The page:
Symptoms of Grover's disease include small, itchy red bumps that appear in groups and blister, according to the National Association for Rare Disorders. The blisters usually contain a thin, watery liquid and occur near hair follicles. A swollen, red border encircles each group of blisters.
Most outbreaks of Grover's disease occur on the back and chest, but breakouts sometimes appear on the sides of the arms and legs, reports the National Association for Rare Disorders. The condition can last anywhere from a few weeks to several months.
Doctors diagnose Grover's disease by looking at skin cells under a microscope, notes the National Association for Rare Disorders. A positive diagnosis for the rare condition is indicated if the doctor confirms an absence of the connective substance that holds skin cells together. Over time, the condition causes skin cells to separate.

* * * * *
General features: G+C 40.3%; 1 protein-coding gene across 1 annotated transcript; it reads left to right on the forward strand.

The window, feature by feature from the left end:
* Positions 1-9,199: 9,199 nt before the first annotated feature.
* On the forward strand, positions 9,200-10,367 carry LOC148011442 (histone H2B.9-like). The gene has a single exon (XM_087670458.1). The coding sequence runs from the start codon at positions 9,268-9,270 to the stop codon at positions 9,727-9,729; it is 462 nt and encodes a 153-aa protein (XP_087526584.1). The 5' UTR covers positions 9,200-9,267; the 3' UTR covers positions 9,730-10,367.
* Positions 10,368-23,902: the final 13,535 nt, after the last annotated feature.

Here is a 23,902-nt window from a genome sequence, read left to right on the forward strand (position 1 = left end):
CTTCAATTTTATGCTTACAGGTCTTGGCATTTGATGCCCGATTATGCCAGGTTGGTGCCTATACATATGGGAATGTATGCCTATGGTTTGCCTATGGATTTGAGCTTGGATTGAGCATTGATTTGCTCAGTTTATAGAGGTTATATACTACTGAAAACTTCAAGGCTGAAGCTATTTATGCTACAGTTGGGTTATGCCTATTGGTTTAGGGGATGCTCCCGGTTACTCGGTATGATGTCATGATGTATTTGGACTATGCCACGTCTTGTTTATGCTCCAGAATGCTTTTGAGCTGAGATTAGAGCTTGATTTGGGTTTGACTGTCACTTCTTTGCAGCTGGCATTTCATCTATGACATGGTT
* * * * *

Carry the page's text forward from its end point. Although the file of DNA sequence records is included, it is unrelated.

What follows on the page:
Researchers aren't sure exactly what causes Grover's disease, says the National Association for Rare Disorders. Some doctors believe it may be associated with sun damage, while others think it could be linked to sweating and heat. Doctors have associated cases with parasitic follicle mites, hot tubs and long-term confinement to bed. Grover's disease primarily affects men over the age of 40. Although not as common, the disease is also found in women.